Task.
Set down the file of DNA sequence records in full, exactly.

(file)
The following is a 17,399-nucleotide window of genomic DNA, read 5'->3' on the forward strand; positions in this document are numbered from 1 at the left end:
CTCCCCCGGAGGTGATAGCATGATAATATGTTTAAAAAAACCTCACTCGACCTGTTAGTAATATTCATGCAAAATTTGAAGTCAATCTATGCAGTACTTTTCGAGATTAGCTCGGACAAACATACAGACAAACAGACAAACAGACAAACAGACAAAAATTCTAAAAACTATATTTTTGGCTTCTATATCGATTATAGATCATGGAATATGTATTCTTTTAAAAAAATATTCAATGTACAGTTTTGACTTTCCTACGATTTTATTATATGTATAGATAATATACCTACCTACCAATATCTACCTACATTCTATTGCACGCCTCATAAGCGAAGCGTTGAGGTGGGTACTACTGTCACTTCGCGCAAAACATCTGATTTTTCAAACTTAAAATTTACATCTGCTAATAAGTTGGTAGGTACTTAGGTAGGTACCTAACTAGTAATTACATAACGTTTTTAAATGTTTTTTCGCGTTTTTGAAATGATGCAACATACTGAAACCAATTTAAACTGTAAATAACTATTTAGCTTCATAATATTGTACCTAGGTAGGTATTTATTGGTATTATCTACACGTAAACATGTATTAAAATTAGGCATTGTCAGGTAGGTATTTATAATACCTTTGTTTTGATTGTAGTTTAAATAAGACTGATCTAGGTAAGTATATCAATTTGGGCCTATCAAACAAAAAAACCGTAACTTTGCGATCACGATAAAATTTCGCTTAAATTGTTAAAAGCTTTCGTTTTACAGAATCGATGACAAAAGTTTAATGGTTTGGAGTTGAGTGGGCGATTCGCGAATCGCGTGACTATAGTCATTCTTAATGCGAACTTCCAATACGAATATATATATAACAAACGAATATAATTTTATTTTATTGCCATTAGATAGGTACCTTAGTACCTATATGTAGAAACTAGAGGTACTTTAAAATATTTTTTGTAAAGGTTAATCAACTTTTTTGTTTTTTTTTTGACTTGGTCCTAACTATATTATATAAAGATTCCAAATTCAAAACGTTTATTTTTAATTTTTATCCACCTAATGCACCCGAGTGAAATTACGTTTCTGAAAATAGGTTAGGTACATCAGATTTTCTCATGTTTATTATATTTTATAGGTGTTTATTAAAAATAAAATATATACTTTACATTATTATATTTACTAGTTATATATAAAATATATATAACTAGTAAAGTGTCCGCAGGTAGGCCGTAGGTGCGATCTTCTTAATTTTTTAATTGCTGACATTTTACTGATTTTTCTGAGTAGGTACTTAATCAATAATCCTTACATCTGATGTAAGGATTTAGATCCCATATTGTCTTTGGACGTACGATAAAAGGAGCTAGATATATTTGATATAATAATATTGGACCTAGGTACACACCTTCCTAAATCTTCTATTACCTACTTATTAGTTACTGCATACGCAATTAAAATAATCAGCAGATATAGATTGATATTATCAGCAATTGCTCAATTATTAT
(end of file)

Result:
The following is a 17,399-nucleotide window of genomic DNA, read 5'->3' on the forward strand; positions in this document are numbered from 1 at the left end:
CTCCCCCGGAGGTGATAGCATGATAATATGTTTAAAAAAACCTCACTCGACCTGTTAGTAATATTCATGCAAAATTTGAAGTCAATCTATGCAGTACTTTTCGAGATTAGCTCGGACAAACATACAGACAAACAGACAAACAGACAAACAGACAAAAATTCTAAAAACTATATTTTTGGCTTCTATATCGATTATAGATCATGGAATATGTATTCTTTTAAAAAAATATTCAATGTACAGTTTTGACTTTCCTACGATTTTATTATATGTATAGATAATATACCTACCTACCAATATCTACCTACATTCTATTGCACGCCTCATAAGCGAAGCGTTGAGGTGGGTACTACTGTCACTTCGCGCAAAACATCTGATTTTTCAAACTTAAAATTTACATCTGCTAATAAGTTGGTAGGTACTTAGGTAGGTACCTAACTAGTAATTACATAACGTTTTTAAATGTTTTTTCGCGTTTTTGAAATGATGCAACATACTGAAACCAATTTAAACTGTAAATAACTATTTAGCTTCATAATATTGTACCTAGGTAGGTATTTATTGGTATTATCTACACGTAAACATGTATTAAAATTAGGCATTGTCAGGTAGGTATTTATAATACCTTTGTTTTGATTGTAGTTTAAATAAGACTGATCTAGGTAAGTATATCAATTTGGGCCTATCAAACAAAAAAACCGTAACTTTGCGATCACGATAAAATTTCGCTTAAATTGTTAAAAGCTTTCGTTTTACAGAATCGATGACAAAAGTTTAATGGTTTGGAGTTGAGTGGGCGATTCGCGAATCGCGTGACTATAGTCATTCTTAATGCGAACTTCCAATACGAATATATATATAACAAACGAATATAATTTTATTTTATTGCCATTAGATAGGTACCTTAGTACCTATATGTAGAAACTAGAGGTACTTTAAAATATTTTTTGTAAAGGTTAATCAACTTTTTTGTTTTTTTTTTGACTTGGTCCTAACTATATTATATAAAGATTCCAAATTCAAAACGTTTATTTTTAATTTTTATCCACCTAATGCACCCGAGTGAAATTACGTTTCTGAAAATAGGTTAGGTACATCAGATTTTCTCATGTTTATTATATTTTATAGGTGTTTATTAAAAATAAAATATATACTTTACATTATTATATTTACTAGTTATATATAAAATATATATAACTAGTAAAGTGTCCGCAGGTAGGCCGTAGGTGCGATCTTCTTAATTTTTTAATTGCTGACATTTTACTGATTTTTCTGAGTAGGTACTTAATCAATAATCCTTACATCTGATGTAAGGATTTAGATCCCATATTGTCTTTGGACGTACGATAAAAGGAGCTAGATATATTTGATATAATAATATTGGACCTAGGTACACACCTTCCTAAATCTTCTATTACCTACTTATTAGTTACTGCATACGCAATTAAAATAATCAGCAGATATAGATTGATATTATCAGCAATTGCTCAATTATTAT